It would be idle and even detrimental to the administration of justice to answer with an unequivocal "yes" or "no". Manifestly various fact settings mandate the allowance of the exercise of a degree of sound judicial discretion by trial judges. A requirement that a bare showing that an indorsed res gestae witness is without the state and no more obligates the state to set in motion the machinery of the statute would result in a pointless and futile expenditure of time, effort and money.
As the intermediate appellate court of this state, we are devoid of rule-making power to deal with the problem. Thus, that route is closed to us. Additionally, since we function in panels of three judges, and no one panel can bind another, we cannot, as can the Supreme Court, compel uniform compliance by trial courts in cases where panels take inconsistent positions.
So what we say here, as we understand it, will bind trial courts unless the Supreme Court stays the effect of the ruling and subsequently overrules it, or unless another panel of this Court takes a decisional position contra, thus giving the trial bench an alternative.
We here hold that where an indorsed res gestae witness is without this state and the prosecution knows what court of record, if any, in the involved state has jurisdiction to compel attendance, it is the obligation of the prosecution to present to a judge of that court process comporting in form and in substance with the requirements of the uniform statute.
If the information as to the location of the witness comes to the prosecution too late to institute proceedings and obtain a judicial determination before the time set for trial it is the further burden of the prosecution to move for an adjournment on this ground, which should be granted by the trial judge of right.
All of the foregoing is, of course, subject to the right of the defendant to waive on the record the necessity of the production or attempt to produce the witness. In that event the trial will go forward as scheduled and error may not be assigned for lack of due diligence. We hold the foregoing requirements to be effective as of the date of the release of this opinion.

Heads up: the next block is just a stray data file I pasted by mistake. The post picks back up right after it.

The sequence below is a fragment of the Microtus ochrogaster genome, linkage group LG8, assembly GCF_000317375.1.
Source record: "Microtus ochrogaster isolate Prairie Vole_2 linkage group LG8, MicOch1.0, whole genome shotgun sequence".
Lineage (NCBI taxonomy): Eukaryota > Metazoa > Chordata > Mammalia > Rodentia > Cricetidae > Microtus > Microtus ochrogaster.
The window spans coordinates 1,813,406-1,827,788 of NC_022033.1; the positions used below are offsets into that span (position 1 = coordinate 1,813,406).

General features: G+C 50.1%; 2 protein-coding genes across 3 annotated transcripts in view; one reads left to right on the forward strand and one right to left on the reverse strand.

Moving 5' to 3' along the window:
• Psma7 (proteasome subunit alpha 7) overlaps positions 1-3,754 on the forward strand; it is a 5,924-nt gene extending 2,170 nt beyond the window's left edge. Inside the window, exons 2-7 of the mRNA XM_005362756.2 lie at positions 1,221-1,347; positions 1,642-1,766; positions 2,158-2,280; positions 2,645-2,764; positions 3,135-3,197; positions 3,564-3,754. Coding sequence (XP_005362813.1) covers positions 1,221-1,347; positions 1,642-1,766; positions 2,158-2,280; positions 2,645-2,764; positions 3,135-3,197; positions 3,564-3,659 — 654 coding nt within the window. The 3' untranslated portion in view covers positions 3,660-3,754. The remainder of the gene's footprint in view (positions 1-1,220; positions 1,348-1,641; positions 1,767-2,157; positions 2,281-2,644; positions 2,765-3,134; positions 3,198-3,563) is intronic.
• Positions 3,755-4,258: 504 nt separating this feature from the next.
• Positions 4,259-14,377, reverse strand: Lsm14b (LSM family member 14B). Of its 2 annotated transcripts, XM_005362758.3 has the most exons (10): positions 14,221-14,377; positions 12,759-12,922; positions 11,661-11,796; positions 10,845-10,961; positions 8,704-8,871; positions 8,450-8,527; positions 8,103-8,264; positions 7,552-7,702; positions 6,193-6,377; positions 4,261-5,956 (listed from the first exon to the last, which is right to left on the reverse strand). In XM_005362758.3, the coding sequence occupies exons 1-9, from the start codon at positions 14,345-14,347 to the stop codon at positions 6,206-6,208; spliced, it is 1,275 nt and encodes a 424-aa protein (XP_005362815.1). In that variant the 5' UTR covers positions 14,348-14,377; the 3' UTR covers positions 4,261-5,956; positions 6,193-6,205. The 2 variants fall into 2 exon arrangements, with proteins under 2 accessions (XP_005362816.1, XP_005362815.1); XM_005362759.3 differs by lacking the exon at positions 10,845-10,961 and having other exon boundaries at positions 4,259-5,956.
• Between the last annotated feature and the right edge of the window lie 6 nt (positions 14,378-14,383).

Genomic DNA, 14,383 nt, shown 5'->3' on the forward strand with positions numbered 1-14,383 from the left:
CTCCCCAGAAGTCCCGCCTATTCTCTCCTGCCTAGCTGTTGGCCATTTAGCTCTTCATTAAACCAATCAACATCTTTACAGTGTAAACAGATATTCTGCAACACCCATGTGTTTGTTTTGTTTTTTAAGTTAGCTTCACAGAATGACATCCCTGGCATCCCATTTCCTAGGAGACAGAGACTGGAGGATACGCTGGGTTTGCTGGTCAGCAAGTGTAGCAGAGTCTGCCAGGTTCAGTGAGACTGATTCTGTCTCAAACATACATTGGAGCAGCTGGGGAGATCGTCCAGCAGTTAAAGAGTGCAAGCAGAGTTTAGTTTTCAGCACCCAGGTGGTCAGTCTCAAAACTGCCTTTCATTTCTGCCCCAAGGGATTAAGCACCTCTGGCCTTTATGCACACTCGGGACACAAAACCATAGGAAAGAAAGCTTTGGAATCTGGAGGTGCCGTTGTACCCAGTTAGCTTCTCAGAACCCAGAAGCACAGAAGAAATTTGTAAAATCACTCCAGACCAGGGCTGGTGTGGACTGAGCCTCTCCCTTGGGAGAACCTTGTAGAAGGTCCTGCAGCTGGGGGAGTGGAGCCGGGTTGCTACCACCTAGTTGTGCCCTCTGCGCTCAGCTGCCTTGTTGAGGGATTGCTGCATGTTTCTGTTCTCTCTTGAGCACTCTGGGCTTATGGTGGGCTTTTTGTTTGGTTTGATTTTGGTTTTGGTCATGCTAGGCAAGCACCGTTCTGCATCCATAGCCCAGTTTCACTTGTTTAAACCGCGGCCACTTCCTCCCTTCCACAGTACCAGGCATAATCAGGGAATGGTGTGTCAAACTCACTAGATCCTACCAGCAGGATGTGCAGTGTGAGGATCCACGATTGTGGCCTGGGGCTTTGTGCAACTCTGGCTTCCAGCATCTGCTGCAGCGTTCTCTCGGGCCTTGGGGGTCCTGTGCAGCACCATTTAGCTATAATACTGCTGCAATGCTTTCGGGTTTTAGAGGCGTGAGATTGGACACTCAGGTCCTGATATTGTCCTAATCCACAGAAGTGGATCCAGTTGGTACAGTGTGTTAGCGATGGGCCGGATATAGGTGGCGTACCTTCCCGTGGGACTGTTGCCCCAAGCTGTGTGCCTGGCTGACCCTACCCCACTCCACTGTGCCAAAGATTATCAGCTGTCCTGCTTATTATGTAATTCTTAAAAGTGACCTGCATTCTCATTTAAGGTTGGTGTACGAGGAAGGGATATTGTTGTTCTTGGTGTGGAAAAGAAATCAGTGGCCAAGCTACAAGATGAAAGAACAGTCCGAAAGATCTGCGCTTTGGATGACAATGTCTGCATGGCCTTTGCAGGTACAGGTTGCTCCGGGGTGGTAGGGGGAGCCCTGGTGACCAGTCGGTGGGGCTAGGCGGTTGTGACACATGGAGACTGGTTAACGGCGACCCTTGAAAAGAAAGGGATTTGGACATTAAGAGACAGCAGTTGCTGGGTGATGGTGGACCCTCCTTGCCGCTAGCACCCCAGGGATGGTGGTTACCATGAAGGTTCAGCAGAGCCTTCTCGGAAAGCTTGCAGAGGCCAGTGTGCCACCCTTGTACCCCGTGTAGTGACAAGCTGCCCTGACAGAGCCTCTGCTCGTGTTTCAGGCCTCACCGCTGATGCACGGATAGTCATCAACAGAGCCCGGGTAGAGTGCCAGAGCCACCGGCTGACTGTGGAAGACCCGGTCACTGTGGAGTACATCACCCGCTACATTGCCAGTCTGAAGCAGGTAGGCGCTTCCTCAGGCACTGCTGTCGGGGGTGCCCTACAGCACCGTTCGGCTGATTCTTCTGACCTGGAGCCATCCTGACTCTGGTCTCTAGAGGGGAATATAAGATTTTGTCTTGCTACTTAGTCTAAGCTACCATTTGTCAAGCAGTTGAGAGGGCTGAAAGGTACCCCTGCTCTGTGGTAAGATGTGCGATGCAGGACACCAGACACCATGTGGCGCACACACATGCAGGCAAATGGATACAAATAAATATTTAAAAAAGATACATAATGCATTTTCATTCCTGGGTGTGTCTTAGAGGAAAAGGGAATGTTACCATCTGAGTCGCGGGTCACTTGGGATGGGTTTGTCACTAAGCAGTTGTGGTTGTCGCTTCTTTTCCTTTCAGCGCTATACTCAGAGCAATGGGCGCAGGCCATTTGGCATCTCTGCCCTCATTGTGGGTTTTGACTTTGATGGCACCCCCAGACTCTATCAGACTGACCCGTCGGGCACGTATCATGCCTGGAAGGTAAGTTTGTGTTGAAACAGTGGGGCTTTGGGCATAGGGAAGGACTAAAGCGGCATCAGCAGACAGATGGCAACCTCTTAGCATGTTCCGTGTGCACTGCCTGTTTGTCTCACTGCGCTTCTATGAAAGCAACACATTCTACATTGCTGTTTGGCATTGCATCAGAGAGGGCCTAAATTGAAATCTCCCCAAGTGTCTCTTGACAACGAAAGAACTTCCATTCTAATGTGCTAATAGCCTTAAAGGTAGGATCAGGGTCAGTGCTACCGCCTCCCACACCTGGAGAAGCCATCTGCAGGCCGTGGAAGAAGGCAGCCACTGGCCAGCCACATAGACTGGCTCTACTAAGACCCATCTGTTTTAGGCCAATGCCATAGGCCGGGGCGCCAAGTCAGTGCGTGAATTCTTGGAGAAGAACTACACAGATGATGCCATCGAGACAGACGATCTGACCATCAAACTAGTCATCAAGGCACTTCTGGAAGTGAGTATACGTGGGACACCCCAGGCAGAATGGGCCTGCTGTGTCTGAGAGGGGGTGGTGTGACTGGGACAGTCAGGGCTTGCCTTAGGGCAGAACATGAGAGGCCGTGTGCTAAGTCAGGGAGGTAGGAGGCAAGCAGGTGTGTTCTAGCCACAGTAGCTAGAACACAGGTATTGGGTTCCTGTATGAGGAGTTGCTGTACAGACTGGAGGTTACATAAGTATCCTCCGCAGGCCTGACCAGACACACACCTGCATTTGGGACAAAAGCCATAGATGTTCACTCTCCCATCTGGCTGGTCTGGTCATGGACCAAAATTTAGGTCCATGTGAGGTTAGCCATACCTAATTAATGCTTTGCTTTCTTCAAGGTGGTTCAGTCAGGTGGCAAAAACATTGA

By eschewing retroactivity, we perforce address ourselves to the issue of due diligence on the part of the state in this case under prior law.
The involved witness here was a police informer. He is claimed to have been a witness to the arranged sale. His testimony could hardly be more crucial to defendant. When the prosecutor advised the court of his inability to produce the indorsed witness named Branch and asked to be relieved of so doing the learned trial judge immediately inquired whether that witness had previously testified and whether any of such transcribed testimony would be offered. It is not disputed that Branch had not previously testified. Defense counsel then requested the court that the officer in charge of the case be required to testify as to his efforts to obtain the presence of the witness. He did so. His testimony reveals that Branch formerly lived in Arkansas. In November of 1971 airline tickets had been purchased for him, since he had agreed to come to Michigan voluntarily. After these arrangements had been made, the trial was adjourned on motion of defendant. Meanwhile the witness Branch moved to Florida and was married. On January 11, 1972, the trial having been scheduled for January 25, 1972, Branch was reached by phone at a number furnished by a Michigan relative of his. Branch in this phone conversation refused to give his Florida address or his own phone number. On the night before trial was to commence the prosecution obtained a Florida phone number and address for him. Branch refused to come to Michigan voluntarily. The police officer revealed his efforts in every detail.
The trial judge having first determined that no constitutional confrontation question was presented because no previous testimony had been given by Branch granted the prosecutor's motion.
The Court held:
"The Michigan law does not make it mandatory that the prosecution apply to the court in another State for process to compel return of a witness to this State." Serra, at 131; 3 N.W.2d at 38.
Thus the prosecution may well inquire how this intermediate court imposes a greater obligation than does our Supreme Court by an opinion as yet not expressly overruled.
We answer that the Serra case was decided at a time when fewer states had enacted a uniform statute. Also the Serra court noted some sustained challenges in other states to its constitutionality. As of this date we note that only Georgia and Alabama have not adopted the uniform act. Its constitutionality is not challenged in this case. Thus we think Serra is sufficiently distinguishable upon its facts and to a degree in legal principle to permit us to act as we have herein.
We have expressly made our holding here prospective from a fixed date. We think it would be prejudicial to the sound administration of criminal justice to require the prosecution or the trial judge to have anticipated a new requirement. We hold no abuse of discretion or reversible legal error occurred under assignment of error number one, the excusing of the indorsed res gestae witness.
The conviction is affirmed.